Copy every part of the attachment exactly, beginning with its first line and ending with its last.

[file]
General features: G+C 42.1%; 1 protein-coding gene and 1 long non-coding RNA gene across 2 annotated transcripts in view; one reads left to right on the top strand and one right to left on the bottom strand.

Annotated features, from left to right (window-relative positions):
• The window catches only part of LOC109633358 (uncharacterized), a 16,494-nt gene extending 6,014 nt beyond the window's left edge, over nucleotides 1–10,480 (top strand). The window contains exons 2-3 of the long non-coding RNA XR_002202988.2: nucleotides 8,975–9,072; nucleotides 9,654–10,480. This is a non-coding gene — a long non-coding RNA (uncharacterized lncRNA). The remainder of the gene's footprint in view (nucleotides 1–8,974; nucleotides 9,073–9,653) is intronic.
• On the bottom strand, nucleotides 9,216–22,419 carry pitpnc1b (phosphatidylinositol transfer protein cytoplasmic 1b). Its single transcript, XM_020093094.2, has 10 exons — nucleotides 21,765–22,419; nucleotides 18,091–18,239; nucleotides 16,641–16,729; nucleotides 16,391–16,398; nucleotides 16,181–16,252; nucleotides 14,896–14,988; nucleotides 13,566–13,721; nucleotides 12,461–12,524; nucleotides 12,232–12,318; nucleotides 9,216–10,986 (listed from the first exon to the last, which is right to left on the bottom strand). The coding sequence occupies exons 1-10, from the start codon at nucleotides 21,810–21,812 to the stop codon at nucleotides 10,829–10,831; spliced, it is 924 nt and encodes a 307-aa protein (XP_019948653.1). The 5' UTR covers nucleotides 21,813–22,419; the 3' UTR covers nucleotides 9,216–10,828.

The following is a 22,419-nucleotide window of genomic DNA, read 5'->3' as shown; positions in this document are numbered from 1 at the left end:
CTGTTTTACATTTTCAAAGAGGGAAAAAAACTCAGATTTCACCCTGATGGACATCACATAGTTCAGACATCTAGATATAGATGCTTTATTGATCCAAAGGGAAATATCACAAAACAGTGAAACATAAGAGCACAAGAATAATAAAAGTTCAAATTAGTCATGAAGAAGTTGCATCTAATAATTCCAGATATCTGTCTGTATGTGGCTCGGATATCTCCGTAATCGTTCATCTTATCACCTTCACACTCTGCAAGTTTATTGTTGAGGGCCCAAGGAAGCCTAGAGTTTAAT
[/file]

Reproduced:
General features: G+C 42.1%; 1 protein-coding gene and 1 long non-coding RNA gene across 2 annotated transcripts in view; one reads left to right on the top strand and one right to left on the bottom strand.

Annotated features, from left to right (window-relative positions):
• The window catches only part of LOC109633358 (uncharacterized), a 16,494-nt gene extending 6,014 nt beyond the window's left edge, over nucleotides 1–10,480 (top strand). The window contains exons 2-3 of the long non-coding RNA XR_002202988.2: nucleotides 8,975–9,072; nucleotides 9,654–10,480. This is a non-coding gene — a long non-coding RNA (uncharacterized lncRNA). The remainder of the gene's footprint in view (nucleotides 1–8,974; nucleotides 9,073–9,653) is intronic.
• On the bottom strand, nucleotides 9,216–22,419 carry pitpnc1b (phosphatidylinositol transfer protein cytoplasmic 1b). Its single transcript, XM_020093094.2, has 10 exons — nucleotides 21,765–22,419; nucleotides 18,091–18,239; nucleotides 16,641–16,729; nucleotides 16,391–16,398; nucleotides 16,181–16,252; nucleotides 14,896–14,988; nucleotides 13,566–13,721; nucleotides 12,461–12,524; nucleotides 12,232–12,318; nucleotides 9,216–10,986 (listed from the first exon to the last, which is right to left on the bottom strand). The coding sequence occupies exons 1-10, from the start codon at nucleotides 21,810–21,812 to the stop codon at nucleotides 10,829–10,831; spliced, it is 924 nt and encodes a 307-aa protein (XP_019948653.1). The 5' UTR covers nucleotides 21,813–22,419; the 3' UTR covers nucleotides 9,216–10,828.

The following is a 22,419-nucleotide window of genomic DNA, read 5'->3' as shown; positions in this document are numbered from 1 at the left end:
CTGTTTTACATTTTCAAAGAGGGAAAAAAACTCAGATTTCACCCTGATGGACATCACATAGTTCAGACATCTAGATATAGATGCTTTATTGATCCAAAGGGAAATATCACAAAACAGTGAAACATAAGAGCACAAGAATAATAAAAGTTCAAATTAGTCATGAAGAAGTTGCATCTAATAATTCCAGATATCTGTCTGTATGTGGCTCGGATATCTCCGTAATCGTTCATCTTATCACCTTCACACTCTGCAAGTTTATTGTTGAGGGCCCAAGGAAGCCTAGAGTTTAAT